On my 49th birthday, my friend was diagnosed with colon cancer. At the conclusion of the longest and most difficult year of her life, somewhere around my 50th birthday, she said to me, “Mel… I put off having a colonoscopy because I thought it would be inconvenient. Well, I’ll tell you that colon cancer is fucking inconvenient.” Aside from the typical trauma of surgery and chemotherapy, she dealt with other complications which were pretty horrifying. Her ureter was severed on her left kidney during the initial surgery, which for her meant going through chemo with the burden of a nephrostomy. When it was all over, she lost the cancer, but she also lost a kidney. This warrior woman – she faced every challenge with grace and humor… and a knitted viking helmet. She insisted on keeping the staff who would care for her in good spirits, even through her own great discomfort.
I remember a segment on Oprah, back in the day, where Dr. Oz stated that if you have polyps today, in ten years it WILL be cancer. I have never forgotten this. I have been waiting for the arrival of 50 with great anticipation. The urgency was expanded a few years ago when a 36 year old co-worker had the procedure due to symptoms she was suffering. She called me on her way home that day and said, “Mel… they found polyps!”
I couldn’t help but consider that if she had not had these troubling symptoms, which turned out to be nothing to worry about, she might not have had her first colonoscopy until those polyps had already created dis-ease within her body. So… I have been eager for this time to come. The week I turned 50, I asked my doctor for the referral. That was in January, and finally in mid-April, tomorrow is prep day. (woohoo!)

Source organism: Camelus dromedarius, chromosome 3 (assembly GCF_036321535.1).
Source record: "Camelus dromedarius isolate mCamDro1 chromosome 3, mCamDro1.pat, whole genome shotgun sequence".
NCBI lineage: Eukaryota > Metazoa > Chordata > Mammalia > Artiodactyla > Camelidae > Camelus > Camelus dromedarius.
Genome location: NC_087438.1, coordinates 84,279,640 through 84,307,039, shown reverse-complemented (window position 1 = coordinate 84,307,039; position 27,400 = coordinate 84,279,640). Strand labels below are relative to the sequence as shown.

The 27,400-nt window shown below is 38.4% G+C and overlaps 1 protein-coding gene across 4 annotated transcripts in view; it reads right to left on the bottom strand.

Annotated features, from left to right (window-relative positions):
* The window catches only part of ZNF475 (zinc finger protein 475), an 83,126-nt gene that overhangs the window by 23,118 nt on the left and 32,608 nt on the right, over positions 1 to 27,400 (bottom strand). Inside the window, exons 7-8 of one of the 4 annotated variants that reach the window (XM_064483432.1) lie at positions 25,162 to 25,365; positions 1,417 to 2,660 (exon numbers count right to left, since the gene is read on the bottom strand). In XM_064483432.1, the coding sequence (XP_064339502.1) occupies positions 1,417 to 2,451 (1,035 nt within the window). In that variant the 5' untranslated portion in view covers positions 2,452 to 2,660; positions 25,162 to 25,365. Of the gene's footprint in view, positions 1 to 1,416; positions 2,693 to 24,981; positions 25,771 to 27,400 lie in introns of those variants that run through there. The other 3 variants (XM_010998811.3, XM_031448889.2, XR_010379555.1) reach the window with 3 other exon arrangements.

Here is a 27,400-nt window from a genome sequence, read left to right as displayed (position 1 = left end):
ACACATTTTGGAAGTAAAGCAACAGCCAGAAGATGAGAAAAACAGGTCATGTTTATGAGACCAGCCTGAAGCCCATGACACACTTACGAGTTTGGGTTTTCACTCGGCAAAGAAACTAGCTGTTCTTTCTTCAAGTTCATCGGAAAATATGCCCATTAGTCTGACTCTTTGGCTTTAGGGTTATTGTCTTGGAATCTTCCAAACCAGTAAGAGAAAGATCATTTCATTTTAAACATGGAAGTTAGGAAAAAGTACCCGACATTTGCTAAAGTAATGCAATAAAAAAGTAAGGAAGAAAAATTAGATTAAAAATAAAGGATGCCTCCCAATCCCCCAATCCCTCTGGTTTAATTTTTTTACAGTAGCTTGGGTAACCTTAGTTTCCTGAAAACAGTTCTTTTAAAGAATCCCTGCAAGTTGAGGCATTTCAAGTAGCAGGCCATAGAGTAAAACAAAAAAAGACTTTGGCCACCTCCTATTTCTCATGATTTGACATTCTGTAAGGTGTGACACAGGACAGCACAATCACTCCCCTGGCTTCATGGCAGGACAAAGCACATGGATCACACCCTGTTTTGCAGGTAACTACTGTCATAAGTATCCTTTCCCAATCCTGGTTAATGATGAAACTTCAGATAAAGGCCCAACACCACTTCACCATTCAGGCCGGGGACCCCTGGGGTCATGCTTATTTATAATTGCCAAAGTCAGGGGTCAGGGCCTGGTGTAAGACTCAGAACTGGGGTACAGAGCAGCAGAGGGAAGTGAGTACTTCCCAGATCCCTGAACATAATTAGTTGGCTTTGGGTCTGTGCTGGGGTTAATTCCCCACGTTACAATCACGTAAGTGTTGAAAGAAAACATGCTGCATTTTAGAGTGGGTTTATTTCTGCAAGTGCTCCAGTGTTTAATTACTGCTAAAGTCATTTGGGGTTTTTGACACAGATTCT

Seriously, folks. This is one of the most preventable forms of cancer. If you can lower your odds with a day of fasting and cleansing, followed by a lovely nap on the date-rape drug… I mean, why the heck would you skip this? Ha!
So, tomorrow we fast. But today… today we pre-fast. In other words, I baked cookies, and had coffee with half and half (before breakfast and before dinner), and enjoyed brunch with friends, and shared some rotisserie chicken with my cat. I’m currently eyeing a banana across the room.
In case you have been avoiding this, and are seeking some courage, I’ll share the super secret ritual of letting go that proceeds this particular rite of passage. The day before the procedure, one will consume liquids only. They will not be of dairy, nor the colors red or purple. Then, around 7pm, a six ounce bottle of magic elixir is consumed, along with two or three bottles of water. Then, at 8am the next morning, a second bottle of magic elixir is consumed with another couple of bottles of water. At noon (for me), we show up with our driver (who will stay for the duration – 3 hours), and we wake up from a short nap to hear that all is well. (That’s my plan, anyway.)
So, you see… it’s not that scary. It just takes a little time and dedication. But really, aren’t we worth it? Preventive health care is self-care. Self-care is a kindness in which we engage for those who love us. Of course, shit happens (no pun intended)… but for those things that are preventable… we hold all accountability.
Cancer screenings aside, if I failed to treat my sleep apnea, I could have a stroke. Then, someone in my life might feel the burden of my care. Certainly, everyone who loves me would feel the sorrow of empathy for my struggle. So, I choose to go the unglamorous route of sleeping with a mask that forces my airway open, so I don’t suffocate when I sleep. I used to dread what that might do to any romantic future, but now I realize that anyone worth sleeping with will love me enough to prefer my comfort and good health over the alternative.
So, as my friend prepares for an adventure she could not have dreamed of last year, throughout her recovery from colon cancer, and I prepare for my own cleansing adventure over the next two days… we wish for you the joyful inconvenience of self-care. Here’s to our health. CHEERS!